Teri Bayus was a frazzled mess when she pulled her car into the parking lot of her first writing workshop some 15 years ago. Not much scared her, but the idea of putting pen to paper—and sharing her inner monologue with strangers—made her palms sweat cold, icy beads.
In another life, she had been a circus performer. She’d white-knuckled the trapeze and hurdled through the air at top speed. As a mom and foster parent, she’d given birth to human beings. She’d endured the door-slamming chaos of housing six teenagers at one time. She’d gotten into law school and walked away from that career to explore the great unknown. She was fearless, save for one exception.
- PHOTO COURTESY OF TERI BAYUS
- THE STORYTELLER: Central Coast Writers Conference Director Teri Bayus has gathered an impressive array of writers from television, books, and movies to participate in this year’s conference, Sept. 18 through 20.
“I always wanted to write, but my freshman English teacher stuck in my head. She told me I couldn’t write,” Bayus said. “So, I stopped. I believed her.”
That belief would be put to the test during that fateful 1998 evening. At the time, Bayus had just moved to SLO from Reno, but her husband hadn’t yet made the relocation. The wannabe writer was all alone, without friends, without direction, and without a hobby. Maybe she’d pick up her dream of writing again. That English teacher couldn’t possibly still hold power over her as an adult. Or could she?
“I remember it was a nighttime writing class. I couldn’t find a parking place, so I just parked in handicapped parking, and I didn’t even bring a pen or paper,” Bayus said. “The teacher—who later became my mentor—told us to spend five minutes writing about something that had just happened.”
Bayus chewed her pencil, then began to let it all flow onto the page. She wrote about her physical nervousness, her desire to pick up writing after years of self-doubt, and the fact that she felt scared and alone.
“At the end of five minutes, the teacher told everyone to stand up and read what they’d written,” Bayus said. “Half the class walked out of the room right then and there. I told my story, and the first thing she said was, ‘That was really good. You should go on from there.’”
That comment—however small—made a huge impression on the eager writer.
“It sustained me for years,” Bayus said, adding that the teacher was rumored to be a past romance of John Steinbeck. “The writers with promise, we’d meet at her house and we would read each other’s work. We became really good friends. One day, before her funeral, we realized that all she ever really said to any of us was ‘go on from there.’”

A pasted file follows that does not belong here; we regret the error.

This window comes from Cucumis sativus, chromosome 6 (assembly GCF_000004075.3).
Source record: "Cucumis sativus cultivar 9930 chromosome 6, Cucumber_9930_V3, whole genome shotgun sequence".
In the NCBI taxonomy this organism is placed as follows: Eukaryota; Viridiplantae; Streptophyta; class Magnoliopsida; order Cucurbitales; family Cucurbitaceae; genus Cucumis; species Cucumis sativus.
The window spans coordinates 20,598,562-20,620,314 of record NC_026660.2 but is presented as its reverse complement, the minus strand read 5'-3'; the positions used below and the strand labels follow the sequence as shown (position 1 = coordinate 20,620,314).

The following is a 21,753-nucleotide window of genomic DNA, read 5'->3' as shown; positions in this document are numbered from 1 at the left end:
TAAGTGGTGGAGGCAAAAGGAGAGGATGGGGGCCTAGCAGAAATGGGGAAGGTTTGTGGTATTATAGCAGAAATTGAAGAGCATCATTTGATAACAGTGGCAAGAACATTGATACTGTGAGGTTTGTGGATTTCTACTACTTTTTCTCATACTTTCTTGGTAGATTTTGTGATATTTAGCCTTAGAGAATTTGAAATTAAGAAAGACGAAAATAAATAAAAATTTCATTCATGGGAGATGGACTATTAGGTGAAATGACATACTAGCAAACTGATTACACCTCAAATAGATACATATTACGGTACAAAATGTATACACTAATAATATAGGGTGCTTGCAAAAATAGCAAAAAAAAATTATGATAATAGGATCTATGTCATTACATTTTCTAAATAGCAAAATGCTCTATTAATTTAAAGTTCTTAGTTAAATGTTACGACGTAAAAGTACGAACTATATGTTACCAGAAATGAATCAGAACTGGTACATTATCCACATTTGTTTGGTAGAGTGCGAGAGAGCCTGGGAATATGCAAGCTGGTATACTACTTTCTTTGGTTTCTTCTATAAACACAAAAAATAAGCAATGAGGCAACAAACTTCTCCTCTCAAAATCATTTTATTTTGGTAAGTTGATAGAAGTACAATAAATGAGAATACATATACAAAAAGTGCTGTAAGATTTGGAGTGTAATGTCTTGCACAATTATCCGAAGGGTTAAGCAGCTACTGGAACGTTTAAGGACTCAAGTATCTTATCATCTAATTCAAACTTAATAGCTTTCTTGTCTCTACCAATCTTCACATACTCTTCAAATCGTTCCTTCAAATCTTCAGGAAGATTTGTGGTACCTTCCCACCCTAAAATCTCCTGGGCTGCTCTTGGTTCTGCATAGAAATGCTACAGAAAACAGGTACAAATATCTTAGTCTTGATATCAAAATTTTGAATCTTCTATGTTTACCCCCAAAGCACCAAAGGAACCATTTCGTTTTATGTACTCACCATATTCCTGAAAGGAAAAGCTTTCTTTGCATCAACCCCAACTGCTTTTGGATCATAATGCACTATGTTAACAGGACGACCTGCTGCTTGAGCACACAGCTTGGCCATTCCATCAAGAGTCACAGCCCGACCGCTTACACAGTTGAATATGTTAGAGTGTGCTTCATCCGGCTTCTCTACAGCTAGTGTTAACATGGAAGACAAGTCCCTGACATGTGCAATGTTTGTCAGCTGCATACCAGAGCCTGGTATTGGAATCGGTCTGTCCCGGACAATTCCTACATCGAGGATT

- PHOTO COURTESY OF TERI BAYUS
- COMEDIC TAKE: Rob Edwards, whose writing credits include Disney’s 'The Princess and the Frog' and writing consultant credits include Pixar’s 'Frozen,' will provide a comedic spin on the Central Coast Writers Conference’s theme of “power of story” this Sept. 18 through 20.
As newly appointed director of the Central Coast Writers Conference, Bayus aims to echo her mentor’s mantra. Think you’re not good enough? Go on from there. Think you can’t possibly write a zombie erotica series? Go on from there. Wherever you are as a writer—a published author or self-conscious newbie, simply “go on.” Don’t stop. Don’t feed the fear. And don’t let anyone tell you “you can’t be a writer.”
“I tell people not to be afraid, because, really, anything can happen,” Bayus said. I have to say, she really knows what she’s talking about. After a two-day LA-based screenwriting class offered through Cal Poly in 2000, Bayus penned a screenplay centering on a group of hookah-smoking teens who take over their local television station.
Thanks to a cousin in the LA area, the script got in front of the eyes of Morgan Freeman who—amazingly—loved it. Freeman’s production company optioned the story for two five year periods before Bayus took it back. Although the $32-million budget movie never got made (after 9/11, the Middle Eastern hooka was out), the experience made quite an impression. Bayus continued to write with fervor, and maintains her role as a freelance “script doctor” for Freeman’s production company. Locally, she’s served as the Tolosa Press food critic for more than 15 years. Her latest book, Consumed, is a unique tale of “culinary erotica.” Now, she’s got her first teleplay in the works.
“So much can happen if you don’t have any fear and you just keep asking,” Bayus said.
This year’s fest has “gone Hollywood” thanks to Bayus’ experience in the screenwriting world. Now in its 31st year, the festival has evolved from mostly memoir writing to a host of specific genre writing classes.
“I have an LGBT class, an erotica class, television writing, screen writing, dystopian, zombie, horror, poetry, travel, memoir, and more,” Bayus said, adding that she’s been able to capture big-time instructors like Rob Edwards (The Princess and the Frog, Frozen), Charles Web (world-renowned poet), and a comedy writer who penned jokes for none other than Bob Hope. The keynote is Karl Iglesias, a motivational speaker and author of some 16 books.
For those who have finished books or are nearly finished, Bayus offers specific marketing classes. The same goes for beginners, who can take an entire course offering of workshops geared toward their specific needs. Looking to make money writing? Want to know how to crowd-fund your next book? You can bet there’s a class for that.
“The most important thing a writers conference should do is inspire,” Bayus added.
The trick is to make sure you carry that momentum forward. At the writers conference, it’s easy to look around and know you are not alone. Sometimes that’s all it takes to get the fire stoked and roaring.
“Whether you’re halfway through a novel or you’re thinking of buying a pen, this conference will give you that ‘go on from there’ again and again and again,” Bayus said.
Hayley Thomas believes in the power of story at email@example.com.